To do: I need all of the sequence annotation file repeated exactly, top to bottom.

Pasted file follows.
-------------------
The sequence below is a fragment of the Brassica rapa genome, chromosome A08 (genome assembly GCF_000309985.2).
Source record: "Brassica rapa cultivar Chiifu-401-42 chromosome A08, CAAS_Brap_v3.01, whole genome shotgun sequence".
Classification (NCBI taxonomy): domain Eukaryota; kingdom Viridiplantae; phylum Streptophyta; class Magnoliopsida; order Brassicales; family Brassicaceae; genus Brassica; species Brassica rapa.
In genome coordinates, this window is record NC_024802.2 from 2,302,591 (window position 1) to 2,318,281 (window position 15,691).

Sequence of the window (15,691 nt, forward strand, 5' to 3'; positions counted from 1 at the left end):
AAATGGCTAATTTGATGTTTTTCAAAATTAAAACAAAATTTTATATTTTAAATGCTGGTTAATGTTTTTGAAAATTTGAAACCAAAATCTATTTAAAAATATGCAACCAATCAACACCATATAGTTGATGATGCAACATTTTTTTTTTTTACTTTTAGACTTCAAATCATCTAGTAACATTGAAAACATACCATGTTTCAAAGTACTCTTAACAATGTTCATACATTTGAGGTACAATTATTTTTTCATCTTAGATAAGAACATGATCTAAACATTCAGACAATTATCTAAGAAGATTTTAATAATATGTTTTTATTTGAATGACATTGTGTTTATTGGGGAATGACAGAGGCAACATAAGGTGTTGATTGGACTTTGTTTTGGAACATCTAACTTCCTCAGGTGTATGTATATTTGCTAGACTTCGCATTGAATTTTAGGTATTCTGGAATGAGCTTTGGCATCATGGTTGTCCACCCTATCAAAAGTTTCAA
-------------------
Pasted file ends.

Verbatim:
The sequence below is a fragment of the Brassica rapa genome, chromosome A08 (genome assembly GCF_000309985.2).
Source record: "Brassica rapa cultivar Chiifu-401-42 chromosome A08, CAAS_Brap_v3.01, whole genome shotgun sequence".
Classification (NCBI taxonomy): domain Eukaryota; kingdom Viridiplantae; phylum Streptophyta; class Magnoliopsida; order Brassicales; family Brassicaceae; genus Brassica; species Brassica rapa.
In genome coordinates, this window is record NC_024802.2 from 2,302,591 (window position 1) to 2,318,281 (window position 15,691).

Sequence of the window (15,691 nt, forward strand, 5' to 3'; positions counted from 1 at the left end):
AAATGGCTAATTTGATGTTTTTCAAAATTAAAACAAAATTTTATATTTTAAATGCTGGTTAATGTTTTTGAAAATTTGAAACCAAAATCTATTTAAAAATATGCAACCAATCAACACCATATAGTTGATGATGCAACATTTTTTTTTTTTACTTTTAGACTTCAAATCATCTAGTAACATTGAAAACATACCATGTTTCAAAGTACTCTTAACAATGTTCATACATTTGAGGTACAATTATTTTTTCATCTTAGATAAGAACATGATCTAAACATTCAGACAATTATCTAAGAAGATTTTAATAATATGTTTTTATTTGAATGACATTGTGTTTATTGGGGAATGACAGAGGCAACATAAGGTGTTGATTGGACTTTGTTTTGGAACATCTAACTTCCTCAGGTGTATGTATATTTGCTAGACTTCGCATTGAATTTTAGGTATTCTGGAATGAGCTTTGGCATCATGGTTGTCCACCCTATCAAAAGTTTCAA